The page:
Richard North, 16/07/2012  
 

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As promised, each day I am going to explore one of the points raised at the Harrogate Conference, as part of the process which will bring us closer towards building our final list.

The indefatigable Witterings from Witney has already made a start, with some pertinent comments, noting that some of the attendees at Harrogate had difficulty focusing on the main issues. However, we were all agreed that there was much wrong with parliament and that major reforms were needed. Thus, we were all ahead of the "professionals" who are obsessed with the Lords and can't see the bigger picture.

One thing mentioned by WfW was "separation of powers". The need for such separation, which was raised spontaneously by several groups, was one where there was general accord, so it is a good place to start.

Also, as I have done occasionally with other matters, I am going to write this essay online, so that it can be shaped from input in the forum as it develops. I'll thus progressively add to it during the day.

A useful first port of call is the Wikipedia entry, which tells us that the "separation of powers" model of government was first developed in ancient Greece. Under this model, the state is divided into branches, each with separate and independent powers and areas of responsibility so that no branch has more power than the other branches. The normal division of branches, we are told, is the executive, legislature, and judiciary.

Here, the "defect" in the British system is immediately evident, stemming from our transition from rule by an absolute monarch, to a system of constitutional monarchy. The executive, which emerged to challenge the power of the king, and now comprising the prime minister and cabinet, has effectively become the king.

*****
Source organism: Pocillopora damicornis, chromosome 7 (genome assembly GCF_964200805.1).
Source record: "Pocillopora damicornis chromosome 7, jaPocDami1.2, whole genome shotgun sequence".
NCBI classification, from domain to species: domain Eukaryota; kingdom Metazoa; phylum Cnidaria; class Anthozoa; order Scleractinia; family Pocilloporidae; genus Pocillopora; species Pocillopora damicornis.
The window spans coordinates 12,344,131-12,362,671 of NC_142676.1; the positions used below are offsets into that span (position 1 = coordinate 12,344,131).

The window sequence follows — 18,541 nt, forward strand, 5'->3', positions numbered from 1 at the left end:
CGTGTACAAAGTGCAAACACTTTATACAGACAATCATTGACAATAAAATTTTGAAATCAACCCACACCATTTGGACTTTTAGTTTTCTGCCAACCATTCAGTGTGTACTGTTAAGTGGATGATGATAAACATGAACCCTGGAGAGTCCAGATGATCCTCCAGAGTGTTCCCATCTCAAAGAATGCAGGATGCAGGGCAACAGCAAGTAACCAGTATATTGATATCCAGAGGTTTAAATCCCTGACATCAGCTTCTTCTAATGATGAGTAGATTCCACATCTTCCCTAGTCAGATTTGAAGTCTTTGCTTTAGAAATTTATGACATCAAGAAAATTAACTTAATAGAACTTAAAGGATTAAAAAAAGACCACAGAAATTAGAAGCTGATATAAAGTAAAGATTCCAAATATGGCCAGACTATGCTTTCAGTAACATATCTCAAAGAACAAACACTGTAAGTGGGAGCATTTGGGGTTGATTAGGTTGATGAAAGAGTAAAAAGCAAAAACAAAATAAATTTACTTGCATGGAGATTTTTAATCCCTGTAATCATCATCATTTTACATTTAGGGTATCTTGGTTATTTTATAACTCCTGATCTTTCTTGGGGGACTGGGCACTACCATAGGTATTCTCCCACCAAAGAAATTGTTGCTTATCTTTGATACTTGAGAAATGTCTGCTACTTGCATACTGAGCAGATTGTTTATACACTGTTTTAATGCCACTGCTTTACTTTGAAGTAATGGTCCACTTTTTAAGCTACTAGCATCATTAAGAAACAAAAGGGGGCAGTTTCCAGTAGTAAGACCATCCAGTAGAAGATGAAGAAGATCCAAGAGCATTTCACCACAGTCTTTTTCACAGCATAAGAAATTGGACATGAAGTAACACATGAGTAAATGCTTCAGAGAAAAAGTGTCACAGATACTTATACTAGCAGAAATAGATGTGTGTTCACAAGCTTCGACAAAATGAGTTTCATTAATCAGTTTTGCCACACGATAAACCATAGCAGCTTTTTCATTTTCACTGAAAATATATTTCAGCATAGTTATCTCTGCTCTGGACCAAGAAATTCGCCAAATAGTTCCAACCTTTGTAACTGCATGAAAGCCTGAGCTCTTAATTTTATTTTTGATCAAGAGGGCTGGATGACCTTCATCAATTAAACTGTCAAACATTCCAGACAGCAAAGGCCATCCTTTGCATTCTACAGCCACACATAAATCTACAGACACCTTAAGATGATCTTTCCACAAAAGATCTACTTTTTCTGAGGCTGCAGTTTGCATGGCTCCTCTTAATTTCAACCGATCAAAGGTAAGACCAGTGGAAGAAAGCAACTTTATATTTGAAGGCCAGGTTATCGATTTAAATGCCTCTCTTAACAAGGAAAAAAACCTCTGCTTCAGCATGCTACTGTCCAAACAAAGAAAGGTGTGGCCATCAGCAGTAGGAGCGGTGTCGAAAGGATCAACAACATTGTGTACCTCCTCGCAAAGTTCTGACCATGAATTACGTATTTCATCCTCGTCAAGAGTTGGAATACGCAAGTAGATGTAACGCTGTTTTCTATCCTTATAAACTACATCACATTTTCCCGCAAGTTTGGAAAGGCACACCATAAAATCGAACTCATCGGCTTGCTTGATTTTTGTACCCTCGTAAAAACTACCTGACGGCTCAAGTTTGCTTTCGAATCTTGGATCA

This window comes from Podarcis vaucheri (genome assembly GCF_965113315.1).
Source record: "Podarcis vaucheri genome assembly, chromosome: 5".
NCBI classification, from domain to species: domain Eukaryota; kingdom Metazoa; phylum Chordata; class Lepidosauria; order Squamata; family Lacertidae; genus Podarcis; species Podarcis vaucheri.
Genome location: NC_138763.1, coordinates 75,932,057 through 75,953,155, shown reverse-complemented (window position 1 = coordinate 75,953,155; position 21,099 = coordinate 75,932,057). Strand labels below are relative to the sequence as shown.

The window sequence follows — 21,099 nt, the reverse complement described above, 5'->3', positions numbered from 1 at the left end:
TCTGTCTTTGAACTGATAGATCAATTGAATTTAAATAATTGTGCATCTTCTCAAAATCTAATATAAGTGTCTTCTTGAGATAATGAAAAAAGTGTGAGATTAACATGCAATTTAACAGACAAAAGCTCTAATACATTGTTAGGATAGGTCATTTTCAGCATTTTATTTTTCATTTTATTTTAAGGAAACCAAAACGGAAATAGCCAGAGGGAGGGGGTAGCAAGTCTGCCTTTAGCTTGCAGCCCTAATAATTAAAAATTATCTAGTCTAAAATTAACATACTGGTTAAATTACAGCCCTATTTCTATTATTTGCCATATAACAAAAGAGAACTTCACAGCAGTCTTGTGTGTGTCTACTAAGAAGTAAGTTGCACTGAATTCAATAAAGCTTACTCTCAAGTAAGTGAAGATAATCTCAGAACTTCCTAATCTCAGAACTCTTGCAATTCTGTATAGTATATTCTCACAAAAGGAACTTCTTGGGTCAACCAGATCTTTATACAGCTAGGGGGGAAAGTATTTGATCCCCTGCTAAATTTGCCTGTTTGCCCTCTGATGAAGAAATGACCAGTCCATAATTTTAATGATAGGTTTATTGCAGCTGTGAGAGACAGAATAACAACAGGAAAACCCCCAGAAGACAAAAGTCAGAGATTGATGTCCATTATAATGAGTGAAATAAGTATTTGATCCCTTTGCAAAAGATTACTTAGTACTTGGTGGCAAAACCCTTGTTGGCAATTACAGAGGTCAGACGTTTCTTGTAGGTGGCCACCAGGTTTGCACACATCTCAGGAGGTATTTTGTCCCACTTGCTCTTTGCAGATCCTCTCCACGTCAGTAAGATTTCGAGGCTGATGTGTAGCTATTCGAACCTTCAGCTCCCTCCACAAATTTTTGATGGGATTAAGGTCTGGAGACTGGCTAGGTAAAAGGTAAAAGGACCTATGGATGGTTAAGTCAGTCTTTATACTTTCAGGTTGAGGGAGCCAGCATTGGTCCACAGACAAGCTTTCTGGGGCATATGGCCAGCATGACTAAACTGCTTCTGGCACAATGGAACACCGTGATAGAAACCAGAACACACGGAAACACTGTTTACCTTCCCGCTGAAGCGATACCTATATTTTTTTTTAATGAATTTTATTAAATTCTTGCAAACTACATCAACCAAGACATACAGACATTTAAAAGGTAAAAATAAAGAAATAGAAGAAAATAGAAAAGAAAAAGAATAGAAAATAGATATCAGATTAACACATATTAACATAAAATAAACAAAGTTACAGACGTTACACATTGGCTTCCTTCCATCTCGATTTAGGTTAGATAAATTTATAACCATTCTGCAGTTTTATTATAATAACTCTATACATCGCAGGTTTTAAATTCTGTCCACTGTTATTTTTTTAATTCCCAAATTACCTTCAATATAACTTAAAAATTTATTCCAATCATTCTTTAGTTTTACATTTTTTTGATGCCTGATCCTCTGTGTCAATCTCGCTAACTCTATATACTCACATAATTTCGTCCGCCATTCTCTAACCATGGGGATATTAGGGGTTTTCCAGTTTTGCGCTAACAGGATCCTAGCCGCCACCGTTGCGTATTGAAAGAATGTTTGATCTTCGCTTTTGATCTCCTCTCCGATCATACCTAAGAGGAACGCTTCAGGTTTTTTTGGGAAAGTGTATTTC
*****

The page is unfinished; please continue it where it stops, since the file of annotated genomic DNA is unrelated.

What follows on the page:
And parliament, the legislature, is now the body from which the executive is drawn. As a result, there is imperfect separation between the two bodies.

In practical terms, members of the ministerial team (including the prime minister) - the core of the executive - are appointed either from MPs in the House of Commons, from the Lords, or - not uncommonly - are appointed to the Lords for the purpose of making them ministers.

This has a highly corrosive effect on the standing of the Commons, in particular. Although the main functions of parliament are to scrutinise and act as a check on the executive, all those MPs we have ministerial or secretarial positions hold dual roles as members of the executive and the legislature.

Currently, there are over a hundred ministers, with considerably more than fifty in the Commons, which may be called the "payroll vote". They may be assumed always to vote with the government, and to defend it policies and actions.

But the problem is far worse than the basic arithmetic would suggest. Many of those who are not on the first rung of the ministerial ladder will have hopes of preferment and will therefore be cautious about disagreeing with their leadership, or giving it a difficult time.

Thus, the majority on the government benches – and certainly in the early days of a new administration – will be personally beholden to the executive, either because they are members of it, or because they expect preferment.

Even then, this is by no means the full extent of the distortion. The fact that the Commons is the main pool for recruiting ministers - and the only prime ministerial pool - changes the dynamics of the institution.

Essentially, a goodly number of people seeking to become MPs, and many successful MPs, have career ambitions, but not as MPs, per se. They want to become members of the government. For them, entry to parliament is not an end in itself, but a means to a different end.  But, from our perspective, MPs should put parliament first. They should represent us, not the government.  

Discussing how best to overcome these defects, the most obvious point to emerge was that ministers should not be members of either of the houses of parliament. We like the system where the prime minister appoints his own ministers – from whatever source he chooses – subject to parliamentary confirmation and dismissal.

That, of course, leaves the prime minister and here we believe that we should acknowledge reality: the office-holder should be elected. This does not make this a presidential office. The queen remains head of state - the office of prime minister keeps its title.

Details we need to establish are the period of office and the number of times an individual can stand. Arguably, the US system of four years per term and a maximum of two terms is a good model.

However, with those details established, and with the benefits of wider comments, I am confident that this issue will form one of our core demands.

COMMENT: "HARROGATE AGENDA" FORUM






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